Results tagged ‘ Ichiro Suzuki ’

Harvey is human? Harvey is human.

JUPITER, Fla. — Turns out Matt Harvey is mortal, after all.

Five days after electrifying a sold-out crowd at Port St. Lucie, Fla. with two perfect innings, Harvey fell back to earth with a 2 2/3-inning, two-run performance against the Marlins at Roger Dean Stadium. It was Harvey’s second game action since undergoing Tommy John surgery in Oct. 2013.

The damage against Harvey could have been worse, considering the first four Marlins to face him in the second inning reached base, with Ichiro Suzuki’s single plating the first run and Jarrod Saltalamacchia’s walk loading the bases with no outs. But Harvey induced a double-play on a soft liner to third base, then struck out Reid Brignac to escape the jam.

An inning later, Giancarlo Stanton hit a one-hop double off the left-field wall, plating Christian Yelich. Harvey recovered to strike out Michael Morse. His day ended there, at 49 pitches. Once again touching the upper-90s with his fastball, Harvey topped out at 98 and sitting a few miles per hour slower than that.

He allowed a total of six hits in 2 2/3 innings, striking out two and walking one, while raising his Grapefruit League ERA to 3.86.

Follow me on Twitter @AnthonyDiComo.

Jason Bay equals Sadaharu Oh?

Going over my pregame notes, I’m still not entirely sure how Jerry Manuel drifted from the topic of Jason Bay to Ichiro Suzuki to Japanese legend Sadaharu Oh, who hit a world-record 868 home runs over a 22-year career with the Yomiuri Giants of Japan’s Central League. But he did. So I am here to share it with you.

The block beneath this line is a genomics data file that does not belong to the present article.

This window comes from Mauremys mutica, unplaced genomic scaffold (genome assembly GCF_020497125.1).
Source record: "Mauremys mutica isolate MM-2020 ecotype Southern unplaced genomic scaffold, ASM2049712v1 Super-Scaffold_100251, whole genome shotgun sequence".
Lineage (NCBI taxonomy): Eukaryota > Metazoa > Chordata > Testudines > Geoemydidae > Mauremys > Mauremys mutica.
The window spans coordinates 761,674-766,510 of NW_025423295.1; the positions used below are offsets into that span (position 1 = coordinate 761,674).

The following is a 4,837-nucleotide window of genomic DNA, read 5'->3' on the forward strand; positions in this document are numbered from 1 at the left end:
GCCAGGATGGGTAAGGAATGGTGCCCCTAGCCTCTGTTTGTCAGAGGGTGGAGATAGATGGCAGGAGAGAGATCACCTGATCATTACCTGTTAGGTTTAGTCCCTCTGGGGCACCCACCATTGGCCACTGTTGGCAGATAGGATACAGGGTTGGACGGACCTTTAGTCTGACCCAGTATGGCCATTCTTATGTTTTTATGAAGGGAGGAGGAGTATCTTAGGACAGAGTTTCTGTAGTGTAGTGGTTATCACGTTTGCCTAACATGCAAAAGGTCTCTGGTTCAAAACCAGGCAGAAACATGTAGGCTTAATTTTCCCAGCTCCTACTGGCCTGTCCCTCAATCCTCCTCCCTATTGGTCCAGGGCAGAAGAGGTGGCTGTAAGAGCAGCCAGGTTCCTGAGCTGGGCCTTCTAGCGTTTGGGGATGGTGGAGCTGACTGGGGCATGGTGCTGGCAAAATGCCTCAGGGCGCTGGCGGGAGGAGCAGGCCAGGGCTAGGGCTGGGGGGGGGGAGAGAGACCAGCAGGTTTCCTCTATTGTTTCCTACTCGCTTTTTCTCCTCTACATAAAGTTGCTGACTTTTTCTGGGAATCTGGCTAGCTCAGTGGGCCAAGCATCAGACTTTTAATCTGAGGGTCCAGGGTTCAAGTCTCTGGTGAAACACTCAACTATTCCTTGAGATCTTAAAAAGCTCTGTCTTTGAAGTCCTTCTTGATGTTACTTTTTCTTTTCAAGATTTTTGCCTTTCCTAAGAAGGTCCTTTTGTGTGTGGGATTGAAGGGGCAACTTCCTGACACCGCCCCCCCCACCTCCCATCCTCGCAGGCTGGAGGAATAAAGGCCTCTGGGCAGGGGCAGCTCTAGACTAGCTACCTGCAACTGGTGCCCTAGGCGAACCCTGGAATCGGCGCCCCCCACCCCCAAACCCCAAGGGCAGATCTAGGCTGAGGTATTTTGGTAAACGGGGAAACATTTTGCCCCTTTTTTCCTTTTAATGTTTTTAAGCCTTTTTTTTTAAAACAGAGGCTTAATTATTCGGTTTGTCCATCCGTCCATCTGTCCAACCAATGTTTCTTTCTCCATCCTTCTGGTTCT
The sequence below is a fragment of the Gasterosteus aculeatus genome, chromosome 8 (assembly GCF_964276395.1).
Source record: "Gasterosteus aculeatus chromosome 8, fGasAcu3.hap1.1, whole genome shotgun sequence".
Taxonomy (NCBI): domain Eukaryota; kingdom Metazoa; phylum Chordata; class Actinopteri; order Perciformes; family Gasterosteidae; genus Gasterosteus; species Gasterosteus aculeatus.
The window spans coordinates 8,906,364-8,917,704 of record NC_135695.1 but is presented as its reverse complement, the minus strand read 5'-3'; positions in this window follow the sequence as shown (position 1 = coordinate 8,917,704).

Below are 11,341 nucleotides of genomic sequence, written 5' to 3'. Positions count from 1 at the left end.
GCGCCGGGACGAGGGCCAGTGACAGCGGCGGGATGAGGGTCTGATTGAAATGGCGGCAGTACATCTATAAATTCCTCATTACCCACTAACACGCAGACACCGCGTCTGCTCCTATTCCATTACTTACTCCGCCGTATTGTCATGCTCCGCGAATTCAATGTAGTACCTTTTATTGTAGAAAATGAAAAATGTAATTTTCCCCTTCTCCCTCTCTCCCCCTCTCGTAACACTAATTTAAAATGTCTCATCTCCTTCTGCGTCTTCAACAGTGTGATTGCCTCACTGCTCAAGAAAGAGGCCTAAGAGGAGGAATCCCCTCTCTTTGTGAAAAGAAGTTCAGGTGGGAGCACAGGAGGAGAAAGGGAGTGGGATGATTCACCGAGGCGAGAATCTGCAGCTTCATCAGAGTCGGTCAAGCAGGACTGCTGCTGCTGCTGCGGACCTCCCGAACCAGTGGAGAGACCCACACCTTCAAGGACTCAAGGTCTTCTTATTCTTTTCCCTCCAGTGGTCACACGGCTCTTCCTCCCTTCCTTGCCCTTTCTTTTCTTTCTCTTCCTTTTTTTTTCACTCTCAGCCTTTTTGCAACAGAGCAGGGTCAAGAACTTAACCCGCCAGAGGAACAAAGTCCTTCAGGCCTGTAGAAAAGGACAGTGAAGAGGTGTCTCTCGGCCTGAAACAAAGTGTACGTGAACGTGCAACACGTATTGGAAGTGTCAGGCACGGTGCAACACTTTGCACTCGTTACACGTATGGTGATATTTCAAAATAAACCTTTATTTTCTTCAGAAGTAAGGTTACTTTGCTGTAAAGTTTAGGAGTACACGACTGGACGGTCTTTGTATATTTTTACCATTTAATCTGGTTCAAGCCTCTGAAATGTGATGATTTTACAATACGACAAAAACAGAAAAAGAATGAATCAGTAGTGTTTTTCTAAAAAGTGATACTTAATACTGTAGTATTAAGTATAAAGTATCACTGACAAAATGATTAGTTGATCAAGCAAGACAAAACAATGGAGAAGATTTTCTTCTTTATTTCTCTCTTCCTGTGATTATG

In discussing Bay’s recent struggles at the plate, Manuel mentioned the fact that when Bay swings, he glides forward in the box a bit — similar to the way Suzuki sometimes begins running down the first base line while he is still swinging. For Ichiro, the mechanics work because he manages to stay balanced and generate torque with his swing despite the unorthodox movement. For Bay, the mechanics work — or used to work, at least — because they are far more subtle.

Manuel also mentioned that it’s tough to correct a player like Bay, who has had success in the past with what many might perceive to be a mechanical flaw. The best thing the Mets can do is simply let Bay try to hit his way out of this funk.

“He slides a little bit,” Manuel said of Bay. “You see Ichiro, not to that extreme, but how he kind of drifts and slides to the baseball. There are some guys that can hit that way and get streaky that way, but there are some fundamental things and some absolutes that have to happen while you’re doing that. It’s difficult to recognize if that’s what he’s been doing his career, and being able to hit in that manner. And when you don’t hit in that manner, anybody that has seen the hitter hit says you can’t slide and hit. But he has done that to some degree. That’s what’s kind of troubling sometimes, because you don’t want to take away what he has done and had success at the expense of what you think is a fundamental or mechanical flaw that a lot of people have been able to hit with.”

Manuel went on to discuss the matter of balance, and how it dictates the mechanics of Japanese hitters and pitchers in a way that is not common here. Oh, Manuel said, hit by raising up one leg, remaining balanced, and swinging from that unorthodox position.

Scroll ahead to the 0:25 mark of this YouTube clip, and you can see what Manuel is referring to. What does it have to do with Bay? Well, not a whole lot. But what other opportunity am I ever going to have to tag “Sadaharu Oh” in this blog?

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